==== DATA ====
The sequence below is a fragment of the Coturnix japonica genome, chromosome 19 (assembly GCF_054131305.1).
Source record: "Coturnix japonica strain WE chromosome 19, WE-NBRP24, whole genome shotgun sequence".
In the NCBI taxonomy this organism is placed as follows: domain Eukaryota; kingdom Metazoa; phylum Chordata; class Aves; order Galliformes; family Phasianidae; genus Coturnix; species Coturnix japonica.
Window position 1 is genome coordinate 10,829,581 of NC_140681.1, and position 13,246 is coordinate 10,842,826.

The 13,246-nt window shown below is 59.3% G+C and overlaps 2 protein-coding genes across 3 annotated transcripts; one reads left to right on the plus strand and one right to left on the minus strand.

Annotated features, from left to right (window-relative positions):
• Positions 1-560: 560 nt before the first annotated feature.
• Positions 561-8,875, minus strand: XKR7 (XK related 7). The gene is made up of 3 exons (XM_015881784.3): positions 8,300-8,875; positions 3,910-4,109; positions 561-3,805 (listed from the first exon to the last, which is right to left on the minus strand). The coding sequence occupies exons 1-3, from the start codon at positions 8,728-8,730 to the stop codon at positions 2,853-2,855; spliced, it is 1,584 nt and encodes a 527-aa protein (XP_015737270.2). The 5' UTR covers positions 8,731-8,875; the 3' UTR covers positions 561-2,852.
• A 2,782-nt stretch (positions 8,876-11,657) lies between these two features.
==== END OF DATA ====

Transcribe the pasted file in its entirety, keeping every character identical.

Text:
The sequence below is a fragment of the Coturnix japonica genome, chromosome 19 (assembly GCF_054131305.1).
Source record: "Coturnix japonica strain WE chromosome 19, WE-NBRP24, whole genome shotgun sequence".
In the NCBI taxonomy this organism is placed as follows: domain Eukaryota; kingdom Metazoa; phylum Chordata; class Aves; order Galliformes; family Phasianidae; genus Coturnix; species Coturnix japonica.
Window position 1 is genome coordinate 10,829,581 of NC_140681.1, and position 13,246 is coordinate 10,842,826.

The 13,246-nt window shown below is 59.3% G+C and overlaps 2 protein-coding genes across 3 annotated transcripts; one reads left to right on the plus strand and one right to left on the minus strand.

Annotated features, from left to right (window-relative positions):
• Positions 1-560: 560 nt before the first annotated feature.
• Positions 561-8,875, minus strand: XKR7 (XK related 7). The gene is made up of 3 exons (XM_015881784.3): positions 8,300-8,875; positions 3,910-4,109; positions 561-3,805 (listed from the first exon to the last, which is right to left on the minus strand). The coding sequence occupies exons 1-3, from the start codon at positions 8,728-8,730 to the stop codon at positions 2,853-2,855; spliced, it is 1,584 nt and encodes a 527-aa protein (XP_015737270.2). The 5' UTR covers positions 8,731-8,875; the 3' UTR covers positions 561-2,852.
• A 2,782-nt stretch (positions 8,876-11,657) lies between these two features.